Funny, I think, how three words led us this far. But I am sure of this: if two people can disagree over something as simple as pretzels, it’s no wonder why we disagree over the important things even more—politics and God, right and wrong, war and peace.

Who’s to know which is right and which is wrong? Or even if there really is a right and wrong? How do we settle our differences, put away our prejudices, and find the truth?

Maybe, I thought, we should all do what that little boy and I ended up doing.

Maybe we should all go the Owner of the store and see what He says.

To read more from Billy Coffey, visit him at at his website and follow him on the twitter at @billycoffey.

Stemming the tide (by Billy Coffey)

image courtesy of photobucket.com

You could call Jimmy Henderson a lot of things—and many people have—but everyone agrees that above all, he is prepared. And in his mind we all should be, given the evil that lurks about.

Jimmy keeps an eye on all that malevolence. Drive by his house, and you’ll see no less than four newspaper boxes. His magazine interests range from the far left of the political arena to the far right, including such publications as Field and Stream and Backwoods Living. “Just in case,” he says. “Because you know they’re coming eventually. They’re coming for us all.”

In Jimmy’s case, They is the government (or some secret shadow puppet government, I can’t really remember which). He weathered the Carter administration well enough and barely got through eight years of Clinton, but Jimmy thinks he’s met his match with the current resident of the White House. He’s seen the documentaries and read the books, and he’s genuinely scared. So much so that Jimmy’s starting to worry that his Tea Party membership and flying one of those “Don’t Tread on Me” flags in front of his house just won’t be enough to stem the tide.

And he’s not alone. Lots of people are scared now. Bad times breed bad thoughts, and sometimes we see monsters where only shadows lie. For every person like Jimmy who’s convinced President Obama is about to bring down the country, there is another who thought the same about President Bush. There is an inherent distaste for government in most people. It isn’t easy for us to trust those in power, and I think there’s good cause for that. I also think the reason why our country has been so important for so long is because that inherent distrust was shared by the very men who created it.

But to be in power doesn’t necessarily mean to be in charge, and I think that’s where Jimmy’s confused. And I think his fear was born from a sense of powerlessness that can creep up on everyone when we begin to feel as though the world is crashing down. What frightens Jimmy more than black helicopters and government conspiracies is the simple fact that he thinks his voice doesn’t matter anymore. It’s being drowned in the deluge of spin and the shouting in the public square between parties.

It isn’t very often that I delve into the political in the things I write. It’s a subject that’s too touchy, and rarely is there anything of worth that can come of it. But I’ll make an exception in Jimmy’s case, if only because it’s something applicable to anyone, whether liberal or conservative or independent.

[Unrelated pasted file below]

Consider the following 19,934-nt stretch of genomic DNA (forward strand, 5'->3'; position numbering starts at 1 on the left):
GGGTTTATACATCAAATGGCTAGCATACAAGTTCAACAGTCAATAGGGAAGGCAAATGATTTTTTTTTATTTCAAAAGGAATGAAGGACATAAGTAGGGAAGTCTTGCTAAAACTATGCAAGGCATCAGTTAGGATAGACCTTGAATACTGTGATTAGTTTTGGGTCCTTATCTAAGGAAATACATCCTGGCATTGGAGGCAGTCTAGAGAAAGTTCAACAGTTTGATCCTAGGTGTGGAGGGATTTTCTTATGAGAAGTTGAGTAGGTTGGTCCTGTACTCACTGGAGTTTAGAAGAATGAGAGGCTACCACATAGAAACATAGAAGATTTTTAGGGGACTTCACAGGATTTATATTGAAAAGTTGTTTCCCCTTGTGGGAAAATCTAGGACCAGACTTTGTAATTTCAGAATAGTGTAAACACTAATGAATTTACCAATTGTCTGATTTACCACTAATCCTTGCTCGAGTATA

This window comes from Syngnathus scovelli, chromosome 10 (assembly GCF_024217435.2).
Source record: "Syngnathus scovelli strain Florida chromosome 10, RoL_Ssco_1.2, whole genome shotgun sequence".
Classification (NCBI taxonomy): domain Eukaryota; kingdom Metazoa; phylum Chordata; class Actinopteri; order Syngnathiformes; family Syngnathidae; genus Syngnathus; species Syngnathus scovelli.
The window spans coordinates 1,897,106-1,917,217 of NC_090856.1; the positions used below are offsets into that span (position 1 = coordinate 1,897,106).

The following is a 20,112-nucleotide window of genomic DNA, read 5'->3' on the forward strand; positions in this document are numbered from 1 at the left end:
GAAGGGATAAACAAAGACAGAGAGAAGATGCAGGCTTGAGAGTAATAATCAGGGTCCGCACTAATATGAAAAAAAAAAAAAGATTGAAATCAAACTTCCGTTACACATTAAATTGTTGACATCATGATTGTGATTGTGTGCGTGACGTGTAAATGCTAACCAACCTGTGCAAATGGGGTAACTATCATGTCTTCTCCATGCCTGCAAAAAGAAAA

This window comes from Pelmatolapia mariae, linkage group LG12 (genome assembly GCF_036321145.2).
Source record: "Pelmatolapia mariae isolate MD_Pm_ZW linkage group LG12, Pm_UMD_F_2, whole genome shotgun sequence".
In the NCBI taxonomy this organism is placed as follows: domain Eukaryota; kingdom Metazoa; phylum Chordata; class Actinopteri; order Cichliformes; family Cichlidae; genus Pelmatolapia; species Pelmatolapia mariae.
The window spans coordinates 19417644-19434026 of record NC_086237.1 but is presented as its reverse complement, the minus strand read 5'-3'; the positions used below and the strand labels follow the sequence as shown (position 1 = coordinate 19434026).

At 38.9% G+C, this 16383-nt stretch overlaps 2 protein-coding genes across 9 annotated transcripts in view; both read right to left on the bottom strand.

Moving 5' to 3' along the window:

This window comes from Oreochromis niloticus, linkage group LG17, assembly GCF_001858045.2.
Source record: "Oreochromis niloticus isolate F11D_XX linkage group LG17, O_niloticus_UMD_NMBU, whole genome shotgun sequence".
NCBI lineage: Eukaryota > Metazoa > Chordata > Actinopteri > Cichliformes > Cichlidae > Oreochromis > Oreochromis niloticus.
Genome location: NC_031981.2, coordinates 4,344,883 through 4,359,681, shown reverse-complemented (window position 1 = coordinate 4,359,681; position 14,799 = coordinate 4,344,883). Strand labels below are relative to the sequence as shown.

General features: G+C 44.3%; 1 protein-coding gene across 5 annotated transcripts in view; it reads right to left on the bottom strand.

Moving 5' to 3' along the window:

It is this:

In this country we have neither king nor queen, merely representatives of our own wills who must abide by the very laws we adhere to. Their jobs are just as dependent upon us as our jobs are upon their policies and committees.

If there is a tide that must be stemmed, it cannot be done through fear and anger or accusations and snipe. It is instead done in the privacy of the voting booth and in the sacredness of our homes. It is done in the raising of our children and the desire to end each day as better people than we were at the start of it.

Because what is true for Jimmy is true for me and for you—in the end, the future of our country doesn’t depend upon what goes on in the White House, but what goes on in our houses.

To read more from Billy Coffey, visit him at at his website and follow him on the twitter at @billycoffey.

Without us guys by Billy Coffey (repost)

As a teacher, my wife has corralled fourth-graders, mentored high schoolers, and endured the rants of countless bemused parents. As a mother, she has changed dirty diapers, cleaned vomit off the couch, and has no reservations about sticking her hands into the goop that collects in the sink strainer after the dishes are washed. She is a courageous soul, yes. There are none braver. I honestly believe this.

But she has not ventured near the mailbox for about a week now. She’s scared, she says. Because lurking there far in the back corner is a spider has taken shelter from the cold November air.

My wife does not like spiders. Not just the tarantulas or the black widows, either. She’s afraid of the teeny ones, the daddy longlegs, and those little furry black ones that like to hop, too. They are evil, she says, though she lacks the evidence to back that up. On those infrequent occasions when my wife has nightmares, spiders are often the primary antagonist. They’re in her hair or her food, and once they were even in our bed (it’s never a good thing to be awakened at three in the morning by a temporarily insane spouse exclaiming, “They’re going to eat us!!”).

Taking care of the spider was my job, which was done easily enough with the rolled up edge of the day’s Wal-Mart advertisement. It didn’t seem like a victory, not even a small one, but as I flicked spider guts onto the grass my imagination kicked in and I began to ponder.